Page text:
|sequential binary parallelization at run-time email@example.com (Lauren) (2007-10-25)|
|Re: sequential binary parallelization at run-time firstname.lastname@example.org (George Neuner) (2007-10-27)|
|Unpopular parameter passing mechanisms and parallelisation (was Re: se email@example.com (Anton Lokhmotov) (2007-10-28)|
|Re: Unpopular parameter passing mechanisms and parallelisation firstname.lastname@example.org (2007-10-29)|
|Re: Unpopular parameter passing mechanisms and parallelisation email@example.com (2007-10-29)|
|Re: Unpopular parameter passing mechanisms and parallelisation firstname.lastname@example.org (Anton Lokhmotov) (2007-10-31)|
|Re: Unpopular parameter passing mechanisms and parallelisation email@example.com (Lauren) (2007-11-01)|
|Re: Unpopular parameter passing mechanisms and parallelisation firstname.lastname@example.org (George Neuner) (2007-11-01)|
|From:||email@example.com (Torben =?iso-8859-1?Q?=C6gidius?= Mogensen)|
|Date:||Mon, 29 Oct 2007 09:40:08 +0100|
|Organization:||Department of Computer Science, University of Copenhagen|
|References:||07-10-082 07-10-089 07-10-091|
|Posted-Date:||29 Oct 2007 13:15:34 EDT|
Anton Lokhmotov <firstname.lastname@example.org> writes:
> It's interesting you mention that call-by-need (CBN) parameter passing
> semantics is not particularly popular today.
It is relatively common in functional languages, such as Haskell.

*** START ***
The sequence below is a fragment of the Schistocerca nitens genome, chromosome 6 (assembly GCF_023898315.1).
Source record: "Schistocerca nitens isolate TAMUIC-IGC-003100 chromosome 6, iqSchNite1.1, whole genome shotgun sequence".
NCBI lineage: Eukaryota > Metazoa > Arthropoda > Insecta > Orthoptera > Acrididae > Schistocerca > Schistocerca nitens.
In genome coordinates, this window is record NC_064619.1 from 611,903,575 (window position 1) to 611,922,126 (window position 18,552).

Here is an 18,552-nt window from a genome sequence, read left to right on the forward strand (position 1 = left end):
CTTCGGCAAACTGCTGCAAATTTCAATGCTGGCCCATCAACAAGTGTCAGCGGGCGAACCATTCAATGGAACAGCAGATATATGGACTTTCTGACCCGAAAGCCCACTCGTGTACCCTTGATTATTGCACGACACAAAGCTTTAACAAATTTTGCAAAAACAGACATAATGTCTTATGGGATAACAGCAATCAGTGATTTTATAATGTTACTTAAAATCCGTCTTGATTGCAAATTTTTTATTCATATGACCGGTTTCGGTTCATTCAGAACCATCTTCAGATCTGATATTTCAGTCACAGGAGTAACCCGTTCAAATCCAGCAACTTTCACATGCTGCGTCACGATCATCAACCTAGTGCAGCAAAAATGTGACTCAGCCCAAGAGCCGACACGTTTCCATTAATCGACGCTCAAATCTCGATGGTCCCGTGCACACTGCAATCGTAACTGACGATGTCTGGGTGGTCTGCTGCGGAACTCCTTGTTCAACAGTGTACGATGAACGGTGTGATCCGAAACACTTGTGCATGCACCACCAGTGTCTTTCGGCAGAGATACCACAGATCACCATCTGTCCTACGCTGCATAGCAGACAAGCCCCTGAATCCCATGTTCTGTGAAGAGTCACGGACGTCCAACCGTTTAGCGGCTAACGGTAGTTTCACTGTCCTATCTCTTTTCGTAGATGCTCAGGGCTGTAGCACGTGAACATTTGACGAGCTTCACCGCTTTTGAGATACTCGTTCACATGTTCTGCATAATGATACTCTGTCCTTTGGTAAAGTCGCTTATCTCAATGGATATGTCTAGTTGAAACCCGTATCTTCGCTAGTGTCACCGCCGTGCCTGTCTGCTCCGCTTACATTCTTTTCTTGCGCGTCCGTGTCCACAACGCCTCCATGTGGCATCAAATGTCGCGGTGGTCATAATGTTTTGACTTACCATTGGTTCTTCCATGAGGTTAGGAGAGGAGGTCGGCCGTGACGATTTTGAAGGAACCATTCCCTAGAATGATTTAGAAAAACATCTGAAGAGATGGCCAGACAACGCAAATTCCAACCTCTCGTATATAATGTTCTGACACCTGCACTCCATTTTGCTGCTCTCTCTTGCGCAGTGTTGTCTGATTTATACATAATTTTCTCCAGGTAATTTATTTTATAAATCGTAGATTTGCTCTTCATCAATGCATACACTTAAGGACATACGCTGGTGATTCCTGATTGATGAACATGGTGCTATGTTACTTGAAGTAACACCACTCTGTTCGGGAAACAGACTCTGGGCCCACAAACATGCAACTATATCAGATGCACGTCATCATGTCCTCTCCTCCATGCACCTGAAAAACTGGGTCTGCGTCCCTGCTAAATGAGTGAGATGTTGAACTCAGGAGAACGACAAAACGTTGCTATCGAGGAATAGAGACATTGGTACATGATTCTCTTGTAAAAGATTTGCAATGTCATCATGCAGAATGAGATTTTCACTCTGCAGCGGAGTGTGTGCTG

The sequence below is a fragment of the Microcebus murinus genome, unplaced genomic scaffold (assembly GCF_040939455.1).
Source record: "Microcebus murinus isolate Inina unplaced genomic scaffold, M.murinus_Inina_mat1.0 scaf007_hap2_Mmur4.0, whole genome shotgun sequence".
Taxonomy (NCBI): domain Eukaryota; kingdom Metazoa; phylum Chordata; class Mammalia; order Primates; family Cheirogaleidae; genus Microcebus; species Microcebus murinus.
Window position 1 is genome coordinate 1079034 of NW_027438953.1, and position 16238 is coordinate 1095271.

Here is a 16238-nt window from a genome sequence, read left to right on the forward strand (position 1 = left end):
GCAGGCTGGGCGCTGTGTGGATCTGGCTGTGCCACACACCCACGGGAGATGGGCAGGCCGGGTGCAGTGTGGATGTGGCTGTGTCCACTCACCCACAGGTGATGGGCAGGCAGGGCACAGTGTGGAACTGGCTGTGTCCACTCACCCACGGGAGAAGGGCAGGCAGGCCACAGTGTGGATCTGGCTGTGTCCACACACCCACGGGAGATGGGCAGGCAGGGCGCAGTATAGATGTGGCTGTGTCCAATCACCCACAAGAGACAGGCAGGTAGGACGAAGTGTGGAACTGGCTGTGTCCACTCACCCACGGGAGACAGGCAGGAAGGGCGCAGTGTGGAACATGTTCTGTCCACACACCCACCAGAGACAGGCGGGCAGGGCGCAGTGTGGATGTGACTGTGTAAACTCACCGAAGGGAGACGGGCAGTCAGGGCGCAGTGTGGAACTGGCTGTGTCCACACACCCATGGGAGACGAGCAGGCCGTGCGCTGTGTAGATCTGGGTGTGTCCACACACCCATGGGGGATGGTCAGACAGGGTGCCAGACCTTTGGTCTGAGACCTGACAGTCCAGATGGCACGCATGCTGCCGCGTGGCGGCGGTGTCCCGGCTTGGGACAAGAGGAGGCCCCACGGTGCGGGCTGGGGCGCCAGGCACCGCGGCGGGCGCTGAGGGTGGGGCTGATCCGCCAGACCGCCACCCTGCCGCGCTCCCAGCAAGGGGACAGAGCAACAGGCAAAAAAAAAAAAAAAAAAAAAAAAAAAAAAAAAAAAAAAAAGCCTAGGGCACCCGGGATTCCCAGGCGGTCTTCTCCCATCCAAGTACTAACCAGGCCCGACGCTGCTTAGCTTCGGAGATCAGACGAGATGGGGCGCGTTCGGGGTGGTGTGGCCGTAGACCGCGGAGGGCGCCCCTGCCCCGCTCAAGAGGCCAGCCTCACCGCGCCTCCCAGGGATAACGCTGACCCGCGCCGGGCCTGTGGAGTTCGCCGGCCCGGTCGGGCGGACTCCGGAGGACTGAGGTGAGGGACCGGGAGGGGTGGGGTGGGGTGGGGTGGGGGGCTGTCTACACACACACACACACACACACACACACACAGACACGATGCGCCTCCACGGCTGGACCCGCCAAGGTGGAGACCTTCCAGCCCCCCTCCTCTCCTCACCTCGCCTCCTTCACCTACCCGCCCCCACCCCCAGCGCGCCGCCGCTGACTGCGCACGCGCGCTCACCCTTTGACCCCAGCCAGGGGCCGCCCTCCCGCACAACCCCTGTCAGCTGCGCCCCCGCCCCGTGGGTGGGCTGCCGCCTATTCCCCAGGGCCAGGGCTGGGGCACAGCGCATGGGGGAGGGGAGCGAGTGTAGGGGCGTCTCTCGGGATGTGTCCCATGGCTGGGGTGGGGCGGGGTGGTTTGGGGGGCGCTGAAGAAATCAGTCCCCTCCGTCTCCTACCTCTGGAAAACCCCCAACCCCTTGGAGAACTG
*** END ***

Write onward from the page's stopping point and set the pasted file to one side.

> I'm not an expert in CBN but my impression that it only makes sense
> in functional languages (or languages allowing to specify that a
> function is pure, i.e. does not have side-effects),
Call-by-need can be used for non-pure languages, but in this case, you
can not optimize call-by-need to call-by-value for strict functions,
as you can in functional languages, as changing the time at which an
expression is evaluated becomes significant. But if you have non-pure
behaviour, call-by-need requires careful programming to avoid
unexpected behaviour, same as call-by-name (as was used in Algol 60).
> and we know that functional programs are well-suited for
Certainly better than OO or imperative, I agree.
> As for imperative programming, another undeservedly abandoned
> parameter passing semantics is call-by-value-result (CBVR). In CBVR,
> writes to the caller's memory by the callee do not happen until the
> callee returns but the callee keeps track of them.
I think all the advantages of CBVR are subsumed by the ability of
functions to return multiple values (in a tuple). You get the same
effect of passing values only at call and return, but you don't have
to return in the same variables as you used to pass parameters.
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